So when it comes to travelling in different weather conditions there are many things that we have to take into consideration, especially in the fall and winter. When it is raining and you are walking down the street when you can’t see not only will you get a booty when you don’t see that puddle but the traffic sounds so very different when it is raining. The echo off the street from the traffic is different then when it is not raining and then you put in the rain and wind and it can be a little daunting travelling in the rain. Sometimes it can take a few minutes to get my bearings when it rains because it does not rain that much here so I have to adjust and listen very carefully. Not to mention the glare that can come off of the street and the car lights when it is raining. Some people who are blind or visually impaired are very sensitive to light. I am one of them even though all I can see is light my eyes are sensitive to it. When you have low vision and it is raining and there is glare coming from the streets, sidewalks and car headlights, it can make it even harder to see for them.

When it snows you can run into some of the same issues. The sound of traffic and the echo again is different even from when it is raining. The colder it gets the more the sound changes and then there is the wind again that can make things harder to hear when it comes to traffic. The snow makes everything disappear as well. The curbs are gone the sidewalks are gone the tactile changes in the sidewalks and streets are gone as well. The snowbanks that build up can be a little treacherous. When travelling with a cane it gets stuck in the snow a lot and it can be hard to navigate the huge amounts of snow that are on the ground covering the things that help you navigate safely. Here in Canada I have loathed winter for that reason with everything covered in a few feet of snow and the glare that comes off the snow it made it so hard to get out and do the things I wanted. Now that I have Rick it is much easier because he can find things for me and he keeps me on a safe path. However it is an adjustment for him as well because there are more things that he has to be aware of, like ice and snow banks that are not there in other times of the year.  As a guide dog handler it can be a little daunting at times when you have to go out in the cold because you need to make sure your dog is safe and dressed for the weather. So it means boots so his paws are safe from the salt and ice on the roads that build up and hurt his paws, as well as a coat. It can feel like you have an extra toddler when you go out but it is definitely worth it.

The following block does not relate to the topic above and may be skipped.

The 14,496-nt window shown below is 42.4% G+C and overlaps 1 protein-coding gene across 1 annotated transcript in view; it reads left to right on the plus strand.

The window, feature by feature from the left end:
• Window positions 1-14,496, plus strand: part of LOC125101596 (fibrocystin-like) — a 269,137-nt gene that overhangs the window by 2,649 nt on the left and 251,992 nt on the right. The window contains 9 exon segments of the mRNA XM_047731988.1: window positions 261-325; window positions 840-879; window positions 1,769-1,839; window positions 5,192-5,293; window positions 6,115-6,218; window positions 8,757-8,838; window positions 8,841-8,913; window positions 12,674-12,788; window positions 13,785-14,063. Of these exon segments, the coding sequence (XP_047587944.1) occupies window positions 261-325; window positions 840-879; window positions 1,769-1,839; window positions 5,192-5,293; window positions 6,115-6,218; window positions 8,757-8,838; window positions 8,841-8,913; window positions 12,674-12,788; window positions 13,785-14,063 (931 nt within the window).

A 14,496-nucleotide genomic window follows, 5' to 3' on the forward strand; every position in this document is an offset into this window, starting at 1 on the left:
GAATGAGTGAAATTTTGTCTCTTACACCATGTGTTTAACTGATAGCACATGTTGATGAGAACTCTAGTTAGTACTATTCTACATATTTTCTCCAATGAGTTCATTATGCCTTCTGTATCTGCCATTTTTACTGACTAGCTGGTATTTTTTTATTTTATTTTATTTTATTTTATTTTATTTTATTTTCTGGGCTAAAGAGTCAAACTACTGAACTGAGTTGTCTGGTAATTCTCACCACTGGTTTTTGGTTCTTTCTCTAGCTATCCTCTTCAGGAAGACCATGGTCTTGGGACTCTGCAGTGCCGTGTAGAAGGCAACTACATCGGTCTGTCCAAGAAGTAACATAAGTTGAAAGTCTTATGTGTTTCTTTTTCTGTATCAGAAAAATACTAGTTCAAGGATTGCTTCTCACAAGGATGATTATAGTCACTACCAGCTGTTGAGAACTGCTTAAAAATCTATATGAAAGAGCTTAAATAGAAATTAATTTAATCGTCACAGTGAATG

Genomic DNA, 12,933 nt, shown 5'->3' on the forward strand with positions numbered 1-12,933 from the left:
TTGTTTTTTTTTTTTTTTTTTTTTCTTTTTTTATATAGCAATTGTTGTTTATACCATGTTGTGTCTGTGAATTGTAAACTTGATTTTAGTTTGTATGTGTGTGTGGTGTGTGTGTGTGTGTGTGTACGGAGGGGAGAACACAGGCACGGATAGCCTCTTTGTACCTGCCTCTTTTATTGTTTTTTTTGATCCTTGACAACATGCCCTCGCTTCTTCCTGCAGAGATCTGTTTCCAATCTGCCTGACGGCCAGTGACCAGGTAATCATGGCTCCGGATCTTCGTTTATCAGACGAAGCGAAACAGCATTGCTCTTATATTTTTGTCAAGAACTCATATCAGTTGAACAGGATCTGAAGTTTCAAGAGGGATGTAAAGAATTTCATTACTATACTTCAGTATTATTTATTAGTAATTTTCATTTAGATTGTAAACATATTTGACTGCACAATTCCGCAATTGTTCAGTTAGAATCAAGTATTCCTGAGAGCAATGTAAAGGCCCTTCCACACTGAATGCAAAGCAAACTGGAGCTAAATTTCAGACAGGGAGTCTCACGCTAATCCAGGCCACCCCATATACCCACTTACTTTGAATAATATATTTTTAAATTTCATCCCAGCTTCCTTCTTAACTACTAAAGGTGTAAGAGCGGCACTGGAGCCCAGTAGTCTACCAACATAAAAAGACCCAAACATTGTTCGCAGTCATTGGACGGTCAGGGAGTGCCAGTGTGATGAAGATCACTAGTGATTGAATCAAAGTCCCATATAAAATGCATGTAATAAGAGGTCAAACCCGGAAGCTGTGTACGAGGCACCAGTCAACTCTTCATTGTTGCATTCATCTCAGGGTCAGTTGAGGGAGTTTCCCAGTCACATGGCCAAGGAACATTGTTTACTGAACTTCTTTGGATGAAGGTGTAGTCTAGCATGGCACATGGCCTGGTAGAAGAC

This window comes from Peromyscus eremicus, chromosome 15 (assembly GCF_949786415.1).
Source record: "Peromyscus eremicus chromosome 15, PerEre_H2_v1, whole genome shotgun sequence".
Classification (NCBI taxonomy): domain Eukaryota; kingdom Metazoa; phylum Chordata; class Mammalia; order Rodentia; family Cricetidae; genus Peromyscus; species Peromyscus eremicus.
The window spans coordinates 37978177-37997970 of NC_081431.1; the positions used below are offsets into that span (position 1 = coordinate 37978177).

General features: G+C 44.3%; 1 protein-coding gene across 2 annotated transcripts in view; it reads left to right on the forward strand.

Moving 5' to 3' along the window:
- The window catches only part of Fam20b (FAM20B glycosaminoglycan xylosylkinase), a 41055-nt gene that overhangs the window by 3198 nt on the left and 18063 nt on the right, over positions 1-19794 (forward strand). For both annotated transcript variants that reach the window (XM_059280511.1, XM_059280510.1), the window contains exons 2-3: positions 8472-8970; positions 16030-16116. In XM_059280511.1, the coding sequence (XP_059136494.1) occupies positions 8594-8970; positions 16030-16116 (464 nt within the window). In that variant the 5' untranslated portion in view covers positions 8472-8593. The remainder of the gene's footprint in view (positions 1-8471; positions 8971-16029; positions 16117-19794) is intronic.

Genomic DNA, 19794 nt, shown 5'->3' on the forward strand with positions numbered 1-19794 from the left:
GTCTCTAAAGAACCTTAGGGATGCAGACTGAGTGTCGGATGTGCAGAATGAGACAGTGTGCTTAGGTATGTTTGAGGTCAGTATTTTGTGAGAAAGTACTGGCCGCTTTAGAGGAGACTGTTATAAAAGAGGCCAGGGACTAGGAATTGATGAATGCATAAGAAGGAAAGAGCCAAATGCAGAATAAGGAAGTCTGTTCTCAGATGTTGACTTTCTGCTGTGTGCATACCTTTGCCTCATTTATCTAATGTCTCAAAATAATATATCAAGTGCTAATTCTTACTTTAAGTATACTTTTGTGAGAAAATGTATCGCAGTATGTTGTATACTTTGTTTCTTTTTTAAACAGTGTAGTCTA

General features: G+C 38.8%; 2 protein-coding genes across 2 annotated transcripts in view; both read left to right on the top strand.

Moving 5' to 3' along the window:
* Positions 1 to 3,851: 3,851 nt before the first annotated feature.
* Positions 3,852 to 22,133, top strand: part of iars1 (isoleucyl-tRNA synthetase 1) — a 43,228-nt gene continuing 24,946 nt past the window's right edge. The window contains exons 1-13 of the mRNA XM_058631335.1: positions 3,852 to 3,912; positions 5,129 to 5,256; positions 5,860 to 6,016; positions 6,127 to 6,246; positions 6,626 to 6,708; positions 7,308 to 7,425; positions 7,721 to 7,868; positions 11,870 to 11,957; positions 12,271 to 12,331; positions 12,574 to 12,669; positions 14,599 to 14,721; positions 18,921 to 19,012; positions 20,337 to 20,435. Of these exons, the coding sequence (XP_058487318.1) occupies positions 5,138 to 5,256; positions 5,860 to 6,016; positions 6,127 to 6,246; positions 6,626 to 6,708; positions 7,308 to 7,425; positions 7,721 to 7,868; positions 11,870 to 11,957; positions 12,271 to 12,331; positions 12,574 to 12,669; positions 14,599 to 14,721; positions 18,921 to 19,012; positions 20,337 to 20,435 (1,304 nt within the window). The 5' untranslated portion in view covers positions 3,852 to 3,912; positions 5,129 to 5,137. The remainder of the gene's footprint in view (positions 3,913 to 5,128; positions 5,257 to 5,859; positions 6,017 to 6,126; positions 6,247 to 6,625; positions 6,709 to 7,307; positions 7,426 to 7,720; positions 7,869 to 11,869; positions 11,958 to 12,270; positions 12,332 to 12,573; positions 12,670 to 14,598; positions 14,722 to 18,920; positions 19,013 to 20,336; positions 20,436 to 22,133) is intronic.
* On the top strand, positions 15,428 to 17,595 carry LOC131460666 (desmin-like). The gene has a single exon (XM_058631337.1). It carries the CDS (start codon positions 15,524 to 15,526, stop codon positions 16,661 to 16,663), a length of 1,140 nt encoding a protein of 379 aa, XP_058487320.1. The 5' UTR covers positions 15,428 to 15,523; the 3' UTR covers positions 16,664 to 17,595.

There is always an aspect of the weather that has to be taken into consideration when travelling when you are blind or low vision. There are definitely ways to get around these things and to get the confidence to travel no matter what the weather. I strongly believe that O&M (orientation and mobility) training is a necessity to be able to live your life the way you want to. There are so many times that your disability doesn’t stop you but you stop you !

Have a great week everyone !

Until Next Time !

Ashley and Rick